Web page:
“UKRAINE today may be East Asia tomorrow,” Japanese Prime Minister Fumio Kishida told an international security gathering in Singapore, a catchphrase that speaks to the harsh lessons learnt over the past few months. Better deterrence and response capabilities, he told a room packed with defense officials and diplomats, will be “absolutely essential if Japan is to learn to survive in the new era and keep speaking out as a standard-bearer of peace.” Cranking up rhetoric, though, is the easy part.
Russia’s invasion of Ukraine has jolted the pacifist nation into making bigger promises on spending, security, and a foreign policy that relies on more than economics — welcome news for allies eager to have a muscular Japan discouraging provocations from its nuclear-armed neighbors. Tokyo now needs to overcome what remains of domestic resistance, free up funds, and strengthen alliances, and fast. But this “courteous power” can already use diplomatic tools to do more for the “rules-based free and open international order” that Kishida talked up at the Shangri-La Dialogue on Friday. He could do worse than to start in Southeast Asia. It’s a region that, like much of the emerging world, has largely distanced itself from allies’ response to President Vladimir Putin’s aggression, and where Japan has more credibility than most.
Ukraine has made even Tokyo’s most ardent pacifists realize that a totally unprovoked war is not a distant prospect. It’s a tough neighborhood: North Korean missiles, Russian saber-rattling around islets it says are part of its Kuril chain and Japan calls its Northern Territories, and tensions in the East China Sea — never mind the dramatic consequences of a Chinese invasion of Taiwan. Joint military exercises by Russia and China have done little to ease nerves. Little wonder that even if an overhaul of Japan’s constitutional article forbidding “land, sea, and air forces, as well as other war potential,” remains unlikely, public opinion is shifting, and limits are becoming more flexible, with counterstrike capabilities now up for discussion. Even Kishida, whose family hails from Hiroshima and is less hawkish than others in his party, is pledging a substantial increase in defense spending, a step further from the pacifist mindset of recent decades.
Even so, it will be challenging to move quickly at home. Kishida gave no specifics, but an increase in the defense budget to 2% of gross domestic product, or NATO levels, as his party has proposed — roughly doubling the current share — may be a tough sell in practice, given post-pandemic demands and already stretched public finances. Kishida can still add manpower to the Self-Defense Forces, as Japan’s military is known, bolster missile defense and cybersecurity (a major concern), while working on strengthening the alliance with America — though Kishida has, for now, pushed aside nuclear sharing, or the possibility of hosting US nuclear weapons on Japanese soil.
But Japan, which has already broken with precedent by accepting refugees and sending bulletproof vests to Ukraine, can take other steps to protect not just itself but the rules-based order it depends on, with more forceful diplomatic efforts to help widen the alliance of nations condemning Russia’s aggression and pushing to isolate its economy. Southeast Asia is a good place to begin.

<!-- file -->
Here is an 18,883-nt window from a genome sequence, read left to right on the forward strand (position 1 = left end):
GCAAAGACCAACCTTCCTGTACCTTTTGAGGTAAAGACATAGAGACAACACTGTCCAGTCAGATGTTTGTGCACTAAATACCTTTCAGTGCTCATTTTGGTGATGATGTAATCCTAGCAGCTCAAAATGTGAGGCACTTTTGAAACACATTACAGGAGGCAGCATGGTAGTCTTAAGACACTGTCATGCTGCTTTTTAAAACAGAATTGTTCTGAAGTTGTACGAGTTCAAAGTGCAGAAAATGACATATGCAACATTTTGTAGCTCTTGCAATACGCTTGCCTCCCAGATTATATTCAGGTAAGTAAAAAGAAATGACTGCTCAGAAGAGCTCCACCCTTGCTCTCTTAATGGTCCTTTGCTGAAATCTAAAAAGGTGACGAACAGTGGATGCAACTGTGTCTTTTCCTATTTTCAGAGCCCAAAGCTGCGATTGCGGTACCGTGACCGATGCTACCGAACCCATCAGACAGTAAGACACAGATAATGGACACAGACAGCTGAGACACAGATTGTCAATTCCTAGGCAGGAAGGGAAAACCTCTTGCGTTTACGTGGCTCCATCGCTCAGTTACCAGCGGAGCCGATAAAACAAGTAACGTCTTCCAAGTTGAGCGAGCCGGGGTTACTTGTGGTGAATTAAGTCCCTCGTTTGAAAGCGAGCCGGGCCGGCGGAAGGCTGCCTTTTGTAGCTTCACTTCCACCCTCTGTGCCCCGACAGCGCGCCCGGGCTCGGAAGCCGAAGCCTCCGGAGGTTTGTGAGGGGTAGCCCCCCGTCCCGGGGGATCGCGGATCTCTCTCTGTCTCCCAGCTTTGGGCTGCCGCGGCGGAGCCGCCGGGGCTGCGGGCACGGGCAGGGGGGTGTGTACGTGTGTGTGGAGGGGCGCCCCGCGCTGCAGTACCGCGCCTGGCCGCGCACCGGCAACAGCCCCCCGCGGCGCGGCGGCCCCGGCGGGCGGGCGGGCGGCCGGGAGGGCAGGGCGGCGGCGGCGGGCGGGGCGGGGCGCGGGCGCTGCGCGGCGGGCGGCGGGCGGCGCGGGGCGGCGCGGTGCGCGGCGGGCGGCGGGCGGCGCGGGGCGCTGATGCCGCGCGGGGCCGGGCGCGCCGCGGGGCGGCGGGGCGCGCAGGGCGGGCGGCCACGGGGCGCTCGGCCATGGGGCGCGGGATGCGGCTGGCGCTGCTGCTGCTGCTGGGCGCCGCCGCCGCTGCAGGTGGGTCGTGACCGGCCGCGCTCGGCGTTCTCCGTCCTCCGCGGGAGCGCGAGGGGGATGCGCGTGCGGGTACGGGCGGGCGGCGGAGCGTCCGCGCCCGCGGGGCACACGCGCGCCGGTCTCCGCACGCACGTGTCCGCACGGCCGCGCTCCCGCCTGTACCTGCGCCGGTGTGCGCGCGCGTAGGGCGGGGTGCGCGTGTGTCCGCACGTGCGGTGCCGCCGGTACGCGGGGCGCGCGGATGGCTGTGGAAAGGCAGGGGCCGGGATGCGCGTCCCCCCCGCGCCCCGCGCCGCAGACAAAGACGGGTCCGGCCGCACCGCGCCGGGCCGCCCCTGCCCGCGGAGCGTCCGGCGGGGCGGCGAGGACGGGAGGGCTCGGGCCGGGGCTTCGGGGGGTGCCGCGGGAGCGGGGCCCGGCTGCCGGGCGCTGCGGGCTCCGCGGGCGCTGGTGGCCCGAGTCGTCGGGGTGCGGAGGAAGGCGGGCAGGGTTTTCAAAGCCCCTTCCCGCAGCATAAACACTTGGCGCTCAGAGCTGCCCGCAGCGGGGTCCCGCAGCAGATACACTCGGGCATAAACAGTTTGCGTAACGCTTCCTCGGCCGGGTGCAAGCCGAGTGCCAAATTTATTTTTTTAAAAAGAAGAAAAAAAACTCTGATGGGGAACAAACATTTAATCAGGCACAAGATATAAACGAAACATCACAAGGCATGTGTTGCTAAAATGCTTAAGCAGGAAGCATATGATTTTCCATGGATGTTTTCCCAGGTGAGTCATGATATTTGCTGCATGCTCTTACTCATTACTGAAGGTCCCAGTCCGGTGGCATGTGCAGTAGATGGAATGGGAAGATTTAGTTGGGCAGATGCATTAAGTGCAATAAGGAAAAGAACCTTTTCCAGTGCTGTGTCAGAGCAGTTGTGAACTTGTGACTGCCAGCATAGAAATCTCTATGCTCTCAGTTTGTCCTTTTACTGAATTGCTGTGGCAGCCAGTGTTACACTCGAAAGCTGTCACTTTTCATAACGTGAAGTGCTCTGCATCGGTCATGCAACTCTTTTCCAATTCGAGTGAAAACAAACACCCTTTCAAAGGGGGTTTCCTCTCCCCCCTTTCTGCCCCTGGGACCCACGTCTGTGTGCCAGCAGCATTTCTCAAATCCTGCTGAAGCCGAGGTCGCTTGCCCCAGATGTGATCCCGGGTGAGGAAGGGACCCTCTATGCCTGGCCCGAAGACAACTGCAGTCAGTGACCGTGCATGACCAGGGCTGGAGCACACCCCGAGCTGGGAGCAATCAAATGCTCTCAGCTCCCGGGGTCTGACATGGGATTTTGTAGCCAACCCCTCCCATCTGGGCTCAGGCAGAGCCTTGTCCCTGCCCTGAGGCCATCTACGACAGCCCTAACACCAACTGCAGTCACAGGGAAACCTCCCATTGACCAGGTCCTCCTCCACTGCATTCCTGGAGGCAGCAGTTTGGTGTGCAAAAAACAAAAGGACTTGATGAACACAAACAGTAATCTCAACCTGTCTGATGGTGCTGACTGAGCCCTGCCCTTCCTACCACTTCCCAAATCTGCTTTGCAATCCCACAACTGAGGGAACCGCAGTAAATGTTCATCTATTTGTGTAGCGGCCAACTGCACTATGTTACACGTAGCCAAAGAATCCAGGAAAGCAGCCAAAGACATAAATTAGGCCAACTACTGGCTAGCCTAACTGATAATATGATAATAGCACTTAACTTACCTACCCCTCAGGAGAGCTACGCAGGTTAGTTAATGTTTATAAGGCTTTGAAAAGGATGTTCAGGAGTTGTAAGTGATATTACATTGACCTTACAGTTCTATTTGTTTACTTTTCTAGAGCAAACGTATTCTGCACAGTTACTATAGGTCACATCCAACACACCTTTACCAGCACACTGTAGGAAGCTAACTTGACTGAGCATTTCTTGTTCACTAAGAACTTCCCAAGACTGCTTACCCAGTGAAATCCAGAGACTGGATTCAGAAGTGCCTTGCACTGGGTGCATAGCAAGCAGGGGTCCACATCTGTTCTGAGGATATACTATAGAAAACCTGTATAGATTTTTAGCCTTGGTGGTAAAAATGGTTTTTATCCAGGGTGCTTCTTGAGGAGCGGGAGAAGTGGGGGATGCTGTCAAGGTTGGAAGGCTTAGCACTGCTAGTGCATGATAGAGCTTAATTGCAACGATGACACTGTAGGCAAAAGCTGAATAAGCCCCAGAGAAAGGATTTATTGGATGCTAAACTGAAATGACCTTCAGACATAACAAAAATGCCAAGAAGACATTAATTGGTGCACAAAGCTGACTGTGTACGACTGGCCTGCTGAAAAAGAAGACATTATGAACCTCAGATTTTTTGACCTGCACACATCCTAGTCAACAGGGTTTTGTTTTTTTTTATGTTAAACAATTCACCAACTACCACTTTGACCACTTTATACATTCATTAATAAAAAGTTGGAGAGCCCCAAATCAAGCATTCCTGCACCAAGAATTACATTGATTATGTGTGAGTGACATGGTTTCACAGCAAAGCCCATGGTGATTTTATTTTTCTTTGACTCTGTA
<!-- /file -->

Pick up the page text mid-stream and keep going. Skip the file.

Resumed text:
With the exception of Singapore, which has imposed unilateral sanctions for the first time in more than four decades, the region has largely sought to remain neutral in the conflict. That’s due in equal parts to the power of Russian weapons exports, deep-seated anti-Western sentiment, Soviet-era ties, disinformation — and of course diplomatic disengagement on the part of the wealthy world, not to mention sheer distance. Just a day after Kishida addressed the Singapore gathering, Indonesian Defense Minister Prabowo Subianto, whose country has refused Ukraine’s request for weapons, defended what he called strategic neutrality, with a reference to former South African leader Nelson Mandela’s comment when asked in a US interview about Cuba’s Fidel Castro: “Your enemy is not necessarily my enemy.” It’s a position Russia is exploiting as the food crisis worsens, which will be used to weaken support for Ukraine as the war grinds on. And it’s an issue the West is not doing enough to tackle.
Southeast Asia is important, not just as a grouping of important emerging economies but because this year, it has the global spotlight: Indonesia chairs the G20, which will meet in Bali in November, and Thailand will host the Asia-Pacific Economic Cooperation’s economic leaders summit. So it matters when Cambodia, the current chair of ASEAN, joins with Indonesia and Thailand to issue a statement on their respective meetings that skirts the small matter of a war of conquest entirely, in favor of working “with all partners and stakeholders.”
Japan is already engaged with the region and in his first months, Kishida has visited Cambodia, Vietnam, Indonesia, Thailand, and Singapore, and welcomed Malaysia’s prime minister in Tokyo. It’s also the region’s most trusted partner, not to mention a leading investor. But as with its investment, diplomatic efforts have been patient and understated, and far more is needed. There is an uncomfortable colonial past and officials will be dealing with reluctant and distracted governments — Indonesia, for one, is already beginning to look ahead to a 2024 election. It will also have to steer away from values conversations around political systems. Singapore’s defense minister is right that there will be “few takers for a battle royale on that basis.”
But stronger economic ties will help, as will military supplies to reduce dependence on Russia, not to mention coordinating food aid and support where needed as the conflict in Ukraine fuels a surge in prices and hunger. Persistent diplomacy too. Avoiding another aggressor trampling over smaller neighbors demands it.